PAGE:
This is a bit of a rambling one. A couple years ago I was headed to Bosnia, in the process of buying Jessie, my Land Rover Defender, and planning to leave my home for a year in pursuit of stories, adventure, and some fresh air. The day I left for Bosnia my manager, Corwin, was hosting his annual Creative Mix event in Vancouver. One of the speakers was Dylan Brown, the Creative Director for Pixar Canada, and his talk revolved around one scary idea: keeping it above the 45. Let me explain.
In the artist’s life there are two axes: on the Y axis is challenge (or opportunities), on the X is ability. When the opportunities we take equal the talent or ability we have, we are living on the 45-degree angle formed between the two. Perfect balance, and generally, to put it into blunt terms, stagnation. But when the opportunities we create or seize seem to outpace the talent or ability we have, we grow in that ability to meet the opportunity, and are living above the 45.
Every creative I know that is doing something they love, is both excited and scared to death. They are moving in the direction of the fear, not away from it. I’ve come to know Dylan, the man who first introduced me to the idea of the 45. The man is insanely talented. But he’s just a guy. He’s got a job. He does it with mad skill. Pixar doesn’t hire hacks. But he leans into the fear, and when he talks about attending the premier of movies I adore, or being part of a team that’s won an Oscar, it’s because he leans into the fear, and forces himself to live above the 45.
I just got back from the printers. I spent a couple hours looking at books, papers, covers, bindings. I have in mind to do a beautiful fine art book of my photographs. Not an education book. Not something that’ll hit Amazon.com or ever become a best-seller. Just a book of my photographs. And I know it’s the next step. I know it’ll consume a year of my life and a chunk of my savings. I know it’s going to make me cry, and be very, very expensive. But I also know I have to do it. I have to risk the learning curve, the time, the money, and the possibility that I’ll be still trying to sell them and giving them away for Christmas in 20 years. But if I am going to lean into the fear and live above the 45, I have to do it. Why? In part it’s because I want to leave something amazing behind. I call it a legacy project. But I’m not just doing it so there will be something left of me when I die. It’s because living above the 45 is where life, and art, is. I know it will be worth it.
It’s above the 45, and only above the 45 where growth happens and where we stop repeating ourselves and create something beautiful. Important. Good. When creatives and artists get stalled on the idea of making money with every project, and paying the rent, they abandon the muse, because the muse doesn’t give a hot damn whether you make money. She cares about making something beautiful and honest, about creating something that’ll outlast us. And while there are too many people that’ll put down a few bucks for something mediocre, there are as many people willing to put down more for something amazing, something beautiful, something that took risk and honesty to create. It’s when we live above the 45 that we begin creating things for the very reasons for which we stayed below the 45.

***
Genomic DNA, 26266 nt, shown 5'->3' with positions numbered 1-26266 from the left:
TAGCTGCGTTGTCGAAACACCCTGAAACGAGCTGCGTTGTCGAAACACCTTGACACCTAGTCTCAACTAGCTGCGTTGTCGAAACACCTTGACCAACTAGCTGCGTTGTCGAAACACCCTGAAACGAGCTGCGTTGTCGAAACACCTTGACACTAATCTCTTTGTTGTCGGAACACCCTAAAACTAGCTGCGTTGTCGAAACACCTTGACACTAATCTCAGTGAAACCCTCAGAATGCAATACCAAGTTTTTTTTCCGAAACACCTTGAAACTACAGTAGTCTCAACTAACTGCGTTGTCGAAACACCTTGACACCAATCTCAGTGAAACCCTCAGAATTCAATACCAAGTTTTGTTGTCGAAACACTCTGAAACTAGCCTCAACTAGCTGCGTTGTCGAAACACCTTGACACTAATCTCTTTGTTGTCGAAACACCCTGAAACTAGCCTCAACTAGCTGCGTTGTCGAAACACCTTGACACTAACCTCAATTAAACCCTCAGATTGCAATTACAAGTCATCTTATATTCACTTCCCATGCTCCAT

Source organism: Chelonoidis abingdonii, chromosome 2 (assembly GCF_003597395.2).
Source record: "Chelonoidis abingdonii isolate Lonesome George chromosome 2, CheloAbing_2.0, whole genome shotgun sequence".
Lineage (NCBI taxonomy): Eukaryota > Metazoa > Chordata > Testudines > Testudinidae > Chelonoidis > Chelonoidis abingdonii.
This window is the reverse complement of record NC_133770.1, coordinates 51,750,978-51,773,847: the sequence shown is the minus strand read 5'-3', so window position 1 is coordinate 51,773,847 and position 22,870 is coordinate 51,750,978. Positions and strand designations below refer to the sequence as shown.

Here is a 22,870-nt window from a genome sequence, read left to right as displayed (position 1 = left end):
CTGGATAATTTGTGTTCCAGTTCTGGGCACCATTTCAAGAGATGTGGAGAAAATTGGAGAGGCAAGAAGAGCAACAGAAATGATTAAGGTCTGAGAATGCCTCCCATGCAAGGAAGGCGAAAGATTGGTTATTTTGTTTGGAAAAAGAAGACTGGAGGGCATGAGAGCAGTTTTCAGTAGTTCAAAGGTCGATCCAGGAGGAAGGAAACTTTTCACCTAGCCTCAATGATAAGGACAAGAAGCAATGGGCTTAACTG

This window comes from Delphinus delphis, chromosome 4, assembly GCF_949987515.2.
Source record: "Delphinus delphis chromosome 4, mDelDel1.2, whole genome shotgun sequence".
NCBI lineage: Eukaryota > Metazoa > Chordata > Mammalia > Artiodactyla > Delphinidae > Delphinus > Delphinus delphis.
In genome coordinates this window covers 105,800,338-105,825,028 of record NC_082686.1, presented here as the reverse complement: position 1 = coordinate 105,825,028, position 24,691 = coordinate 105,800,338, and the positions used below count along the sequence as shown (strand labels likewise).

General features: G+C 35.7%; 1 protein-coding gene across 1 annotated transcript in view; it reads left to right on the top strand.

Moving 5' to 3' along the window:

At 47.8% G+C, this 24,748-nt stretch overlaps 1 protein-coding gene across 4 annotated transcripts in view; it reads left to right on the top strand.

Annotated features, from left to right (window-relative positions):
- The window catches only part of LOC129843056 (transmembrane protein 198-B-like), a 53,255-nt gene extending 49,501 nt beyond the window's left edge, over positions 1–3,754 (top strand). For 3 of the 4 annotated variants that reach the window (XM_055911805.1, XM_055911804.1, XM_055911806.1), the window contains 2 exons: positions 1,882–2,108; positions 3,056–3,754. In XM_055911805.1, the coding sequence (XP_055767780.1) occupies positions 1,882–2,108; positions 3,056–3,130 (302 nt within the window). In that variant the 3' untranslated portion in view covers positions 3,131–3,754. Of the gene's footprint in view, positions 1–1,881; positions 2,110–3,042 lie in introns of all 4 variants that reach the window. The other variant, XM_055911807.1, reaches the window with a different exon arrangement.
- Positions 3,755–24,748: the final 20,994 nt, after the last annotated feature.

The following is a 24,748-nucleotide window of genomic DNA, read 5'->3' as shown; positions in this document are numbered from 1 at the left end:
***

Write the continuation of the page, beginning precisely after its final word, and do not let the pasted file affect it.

At the risk of flirting with presumptuous inspirational nonsense, are you living consistently above the 45? Are you one step ahead of your fear or has it been a while since you even considered its presence? Are you growing or stagnating? Moving forward or back? I ask because my own answer is not always Yes. On the day I heard Dylan talk I was, as I said, heading out on assignment to Bosnia. I was packing up my home to live the life nomadic. To all appearances I was above the 45, but in significant ways I wasn’t. I wasn’t pushing my craft. I wasn’t leaning into the fear. Not the way I thought I was, anyways. What looked difficult and fearless to others, was comfortable to me. Where did I grow the most last year? In hospital and rehab leaning into the fear and fighting like hell to walk again. A high price to pay not to remain stagnant, but I think my art changed significantly through those days, and in ways that I doubt could ever have happened otherwise.
I just finished reading Hugh MacLeod’s new book, Evil Plans. It’s a light read and it’s not overly deep, but it lightheartedly points to some good reminders that it takes fighting like hell to do our work, and it takes a conscious choice to live above the 45. No one lives above the 45 by accident. You wake up every day and decide to work, to do the best work of your life, even your life’s work. You don’t sit around waiting for your real life to begin, because those that do will find it never comes, or that colon cancer or heart disease or some other unexpected horror comes first to wake us and our waited-for dreams slip away. Now is the time to feed your hunger for freedom, for beauty, for meaningful work. It’s not, as Seneca said, that we live for too short a time, but that we waste so much of it.